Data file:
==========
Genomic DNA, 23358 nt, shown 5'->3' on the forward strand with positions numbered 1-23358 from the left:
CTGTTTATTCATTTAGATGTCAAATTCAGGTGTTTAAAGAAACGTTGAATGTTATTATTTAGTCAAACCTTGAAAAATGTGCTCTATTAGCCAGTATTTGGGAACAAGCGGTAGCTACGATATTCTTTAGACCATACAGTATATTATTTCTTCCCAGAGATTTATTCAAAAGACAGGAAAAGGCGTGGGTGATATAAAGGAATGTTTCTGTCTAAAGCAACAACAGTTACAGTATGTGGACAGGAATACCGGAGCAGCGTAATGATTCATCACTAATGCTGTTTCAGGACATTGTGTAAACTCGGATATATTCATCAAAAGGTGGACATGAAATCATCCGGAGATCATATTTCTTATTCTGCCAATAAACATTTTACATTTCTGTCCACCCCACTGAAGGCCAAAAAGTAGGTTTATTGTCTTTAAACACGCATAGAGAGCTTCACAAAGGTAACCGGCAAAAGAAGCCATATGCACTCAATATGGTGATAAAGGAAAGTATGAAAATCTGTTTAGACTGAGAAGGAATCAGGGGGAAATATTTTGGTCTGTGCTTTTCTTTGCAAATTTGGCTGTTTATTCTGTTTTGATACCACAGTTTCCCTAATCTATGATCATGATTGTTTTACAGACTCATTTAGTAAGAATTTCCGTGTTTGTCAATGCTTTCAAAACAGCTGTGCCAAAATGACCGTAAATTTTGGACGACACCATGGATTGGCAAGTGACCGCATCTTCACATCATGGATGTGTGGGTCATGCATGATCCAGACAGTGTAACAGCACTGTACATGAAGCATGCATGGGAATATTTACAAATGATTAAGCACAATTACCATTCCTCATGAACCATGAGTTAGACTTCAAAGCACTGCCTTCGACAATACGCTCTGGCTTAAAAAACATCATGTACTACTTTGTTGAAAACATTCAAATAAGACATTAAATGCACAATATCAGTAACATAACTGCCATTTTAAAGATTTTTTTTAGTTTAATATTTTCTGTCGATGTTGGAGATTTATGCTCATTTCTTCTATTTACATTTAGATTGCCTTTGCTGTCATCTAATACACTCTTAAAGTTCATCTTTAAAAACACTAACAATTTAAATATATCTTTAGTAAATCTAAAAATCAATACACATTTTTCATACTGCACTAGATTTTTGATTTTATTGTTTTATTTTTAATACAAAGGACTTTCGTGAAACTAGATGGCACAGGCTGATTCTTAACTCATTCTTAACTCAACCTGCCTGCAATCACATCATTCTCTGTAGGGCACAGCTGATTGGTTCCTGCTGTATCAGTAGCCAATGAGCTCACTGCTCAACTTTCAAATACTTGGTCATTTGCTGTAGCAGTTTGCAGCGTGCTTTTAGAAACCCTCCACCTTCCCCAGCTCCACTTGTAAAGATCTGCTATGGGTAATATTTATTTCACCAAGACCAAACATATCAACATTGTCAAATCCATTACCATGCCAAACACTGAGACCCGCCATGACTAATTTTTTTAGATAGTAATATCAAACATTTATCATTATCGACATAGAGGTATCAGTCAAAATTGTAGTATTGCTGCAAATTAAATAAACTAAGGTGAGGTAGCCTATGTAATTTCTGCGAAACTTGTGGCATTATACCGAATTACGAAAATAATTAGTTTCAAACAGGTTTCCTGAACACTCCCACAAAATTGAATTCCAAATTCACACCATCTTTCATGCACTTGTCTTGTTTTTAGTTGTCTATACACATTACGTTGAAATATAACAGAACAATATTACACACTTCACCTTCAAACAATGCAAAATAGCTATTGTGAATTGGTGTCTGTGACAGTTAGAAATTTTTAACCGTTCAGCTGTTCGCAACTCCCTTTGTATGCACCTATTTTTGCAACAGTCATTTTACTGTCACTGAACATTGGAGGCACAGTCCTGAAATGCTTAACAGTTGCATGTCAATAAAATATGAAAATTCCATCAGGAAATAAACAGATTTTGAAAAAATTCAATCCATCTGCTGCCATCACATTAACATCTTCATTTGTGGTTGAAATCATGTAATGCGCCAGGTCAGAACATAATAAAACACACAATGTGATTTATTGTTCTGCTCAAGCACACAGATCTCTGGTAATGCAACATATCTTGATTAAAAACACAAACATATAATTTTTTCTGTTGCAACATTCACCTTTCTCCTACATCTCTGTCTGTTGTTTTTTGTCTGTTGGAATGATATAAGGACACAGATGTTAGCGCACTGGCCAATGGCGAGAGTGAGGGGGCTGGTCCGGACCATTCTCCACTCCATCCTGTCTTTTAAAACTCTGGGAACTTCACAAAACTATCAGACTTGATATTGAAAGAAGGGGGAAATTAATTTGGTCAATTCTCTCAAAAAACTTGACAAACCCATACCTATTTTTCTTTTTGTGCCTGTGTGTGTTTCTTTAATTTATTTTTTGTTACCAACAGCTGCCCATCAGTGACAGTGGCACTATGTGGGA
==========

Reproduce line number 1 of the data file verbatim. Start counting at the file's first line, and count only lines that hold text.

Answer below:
Genomic DNA, 23358 nt, shown 5'->3' on the forward strand with positions numbered 1-23358 from the left: